EAST in 2020: The Austin Studio(less) Tour

by Barbara Purcell November 20, 2020

The East Austin Studio Tour is trying something new this year. Because 2020.  The annual, self-guided, art-soaked itinerary, which spans two weekends every November (it continues through this weekend), has gone virtual (mostly). Its organizer, the Austin non-profit Big Medium, has found a happy medium — online and outdoors, and where East meets West. In a year which has mourned the death of the art fair, there is still some hope with hyperlocal plein air. 

“We had been thinking about combining EAST and the West Austin Studio Tour for a few years,” says Big Medium’s Executive Director Shea Little. “Then the pandemic hit and it forced us to make it happen this year.” When Little started the tour back in 2003, his vision was simple: connect artists to each other and engage the public with the city’s culture.

That message has remained the same, even as the tour has grown exponentially, sopping up more art spaces, open houses, and community events with each passing year. In 2012, the West Austin Studio Tour was added as EAST’s springtime companion, and that’s when things got tricky. “Organizationally, we’ve struggled with having two tours,” says Little. “If we could make it one big thing, we’d be able to focus more on the programming and make it more sustainable.”

Enter the beta test of 2020. 

There will be 420 Austin-based artists and collaboratives participating in this year’s citywide happening, which takes place November 14-22. Studio visits, demonstrations, and artist talks will be featured online (both live-streamed and prerecorded) with socially-distanced outdoor experiences thrown into the mix. Artwork is for sale on the Austin Studio Tour website as well as artists’ personal pages. Instagram will be the femoral artery, supplying rich, oxygenated content to virtual tour-goers. 

This kind of hybrid programming — a mix of virtual and physical events — will likely continue as a model for many cultural institutions in a post-COVID world, including Big Medium. The digital sphere has kept us hyperlocal, disembodied, and intercontinental all at once. “It’s this weird duality,” remarks Little. “Art spaces are falling away, but at the same time, we’re creating more access points.”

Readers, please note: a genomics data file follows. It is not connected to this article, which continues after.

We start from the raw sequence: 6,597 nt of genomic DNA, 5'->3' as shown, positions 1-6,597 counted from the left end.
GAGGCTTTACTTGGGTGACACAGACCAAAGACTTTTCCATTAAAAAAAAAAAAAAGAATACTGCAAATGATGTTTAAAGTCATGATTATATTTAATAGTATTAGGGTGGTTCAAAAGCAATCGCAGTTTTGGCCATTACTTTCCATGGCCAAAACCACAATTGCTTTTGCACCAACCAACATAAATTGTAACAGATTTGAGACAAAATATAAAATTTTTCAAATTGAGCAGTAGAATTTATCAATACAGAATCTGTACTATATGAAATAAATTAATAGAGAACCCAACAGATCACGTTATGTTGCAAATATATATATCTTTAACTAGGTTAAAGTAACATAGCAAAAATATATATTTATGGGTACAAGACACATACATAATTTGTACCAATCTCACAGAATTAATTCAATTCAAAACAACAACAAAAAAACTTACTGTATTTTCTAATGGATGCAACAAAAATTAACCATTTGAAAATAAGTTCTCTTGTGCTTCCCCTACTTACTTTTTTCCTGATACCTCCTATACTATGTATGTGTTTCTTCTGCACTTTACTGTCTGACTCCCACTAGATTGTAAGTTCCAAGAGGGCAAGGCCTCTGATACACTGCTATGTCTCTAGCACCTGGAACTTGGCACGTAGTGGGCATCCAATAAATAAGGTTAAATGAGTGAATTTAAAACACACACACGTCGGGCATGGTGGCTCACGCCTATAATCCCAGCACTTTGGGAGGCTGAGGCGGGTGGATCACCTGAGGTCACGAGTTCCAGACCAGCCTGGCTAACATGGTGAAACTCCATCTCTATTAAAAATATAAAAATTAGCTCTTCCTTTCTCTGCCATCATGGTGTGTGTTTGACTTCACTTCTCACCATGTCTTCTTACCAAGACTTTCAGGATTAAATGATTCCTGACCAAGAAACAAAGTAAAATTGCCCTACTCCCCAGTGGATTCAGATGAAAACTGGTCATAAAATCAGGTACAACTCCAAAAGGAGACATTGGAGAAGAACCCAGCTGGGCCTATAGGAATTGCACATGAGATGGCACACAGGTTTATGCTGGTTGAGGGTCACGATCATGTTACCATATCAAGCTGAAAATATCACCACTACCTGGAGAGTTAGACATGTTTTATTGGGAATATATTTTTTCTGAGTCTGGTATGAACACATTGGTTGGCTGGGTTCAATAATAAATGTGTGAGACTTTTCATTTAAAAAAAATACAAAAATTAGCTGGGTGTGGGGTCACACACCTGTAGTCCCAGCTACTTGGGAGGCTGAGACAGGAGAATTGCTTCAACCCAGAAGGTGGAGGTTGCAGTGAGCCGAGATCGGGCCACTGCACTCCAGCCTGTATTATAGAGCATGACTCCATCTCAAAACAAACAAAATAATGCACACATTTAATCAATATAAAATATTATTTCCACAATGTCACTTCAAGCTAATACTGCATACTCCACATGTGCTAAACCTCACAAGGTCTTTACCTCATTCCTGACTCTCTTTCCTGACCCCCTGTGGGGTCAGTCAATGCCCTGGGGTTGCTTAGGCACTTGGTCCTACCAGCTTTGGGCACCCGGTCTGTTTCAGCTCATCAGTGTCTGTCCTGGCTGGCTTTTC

The full lineup of artists and collaboratives (as well as links to their work, websites, and IG accounts) can be viewed here. For those looking to explore some outdoor art, grab a mask and check these out:

Jennifer Sherburn: Elsewhere


Reservation Only

November 13-15 and 19-22 

Rogge Ranch House // 3506 Rogge Lane

Choreographer Jennifer Sherburn has created a self-guided tour of dance installations on this quiet East Austin property, where an audience of no more than 10 will rotate through and connect within our current confines. Performers Jairus Carr, Ciceley Fullylove, Lisa Anne Kobdish, Hailley Lauren, Taryn Lavery, Alex Miller, Clay Moore, Amy Myers, and Sarah Annie Navarrete will be dancing in and around the house, offering a voyeuristic glimpse from a distance into whatever may be happening in any particular moment. 

Rolling Ryot Presents: Dumpster Fire 



November 14 6:30pm and 7:30pm show

November 21 6:30pm and 7:30pm show

2824 Real Street